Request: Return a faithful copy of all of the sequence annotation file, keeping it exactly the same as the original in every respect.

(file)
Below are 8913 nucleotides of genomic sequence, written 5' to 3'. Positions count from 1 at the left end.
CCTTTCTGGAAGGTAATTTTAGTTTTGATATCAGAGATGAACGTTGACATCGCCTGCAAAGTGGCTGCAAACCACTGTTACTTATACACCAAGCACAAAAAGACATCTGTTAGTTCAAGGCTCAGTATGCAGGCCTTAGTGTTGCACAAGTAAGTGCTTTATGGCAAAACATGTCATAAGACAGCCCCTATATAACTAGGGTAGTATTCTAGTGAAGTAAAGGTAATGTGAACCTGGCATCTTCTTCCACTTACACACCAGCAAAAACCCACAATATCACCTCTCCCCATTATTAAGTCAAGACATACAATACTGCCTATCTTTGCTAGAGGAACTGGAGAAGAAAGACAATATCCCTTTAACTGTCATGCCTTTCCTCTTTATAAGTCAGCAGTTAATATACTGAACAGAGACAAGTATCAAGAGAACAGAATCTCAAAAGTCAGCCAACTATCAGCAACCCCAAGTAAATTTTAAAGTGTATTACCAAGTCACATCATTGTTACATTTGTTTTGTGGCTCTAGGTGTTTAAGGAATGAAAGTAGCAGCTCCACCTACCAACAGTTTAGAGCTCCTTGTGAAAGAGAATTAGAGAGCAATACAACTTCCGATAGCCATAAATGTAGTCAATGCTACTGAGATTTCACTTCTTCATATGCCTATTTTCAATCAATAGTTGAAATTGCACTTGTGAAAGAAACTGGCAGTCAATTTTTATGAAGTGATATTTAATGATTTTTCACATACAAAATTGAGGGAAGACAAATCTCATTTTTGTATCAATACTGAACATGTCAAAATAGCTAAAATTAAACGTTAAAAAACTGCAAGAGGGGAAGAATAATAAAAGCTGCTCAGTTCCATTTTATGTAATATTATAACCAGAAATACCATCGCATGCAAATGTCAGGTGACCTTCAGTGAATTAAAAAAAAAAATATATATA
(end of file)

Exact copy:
Below are 8913 nucleotides of genomic sequence, written 5' to 3'. Positions count from 1 at the left end.
CCTTTCTGGAAGGTAATTTTAGTTTTGATATCAGAGATGAACGTTGACATCGCCTGCAAAGTGGCTGCAAACCACTGTTACTTATACACCAAGCACAAAAAGACATCTGTTAGTTCAAGGCTCAGTATGCAGGCCTTAGTGTTGCACAAGTAAGTGCTTTATGGCAAAACATGTCATAAGACAGCCCCTATATAACTAGGGTAGTATTCTAGTGAAGTAAAGGTAATGTGAACCTGGCATCTTCTTCCACTTACACACCAGCAAAAACCCACAATATCACCTCTCCCCATTATTAAGTCAAGACATACAATACTGCCTATCTTTGCTAGAGGAACTGGAGAAGAAAGACAATATCCCTTTAACTGTCATGCCTTTCCTCTTTATAAGTCAGCAGTTAATATACTGAACAGAGACAAGTATCAAGAGAACAGAATCTCAAAAGTCAGCCAACTATCAGCAACCCCAAGTAAATTTTAAAGTGTATTACCAAGTCACATCATTGTTACATTTGTTTTGTGGCTCTAGGTGTTTAAGGAATGAAAGTAGCAGCTCCACCTACCAACAGTTTAGAGCTCCTTGTGAAAGAGAATTAGAGAGCAATACAACTTCCGATAGCCATAAATGTAGTCAATGCTACTGAGATTTCACTTCTTCATATGCCTATTTTCAATCAATAGTTGAAATTGCACTTGTGAAAGAAACTGGCAGTCAATTTTTATGAAGTGATATTTAATGATTTTTCACATACAAAATTGAGGGAAGACAAATCTCATTTTTGTATCAATACTGAACATGTCAAAATAGCTAAAATTAAACGTTAAAAAACTGCAAGAGGGGAAGAATAATAAAAGCTGCTCAGTTCCATTTTATGTAATATTATAACCAGAAATACCATCGCATGCAAATGTCAGGTGACCTTCAGTGAATTAAAAAAAAAAATATATATA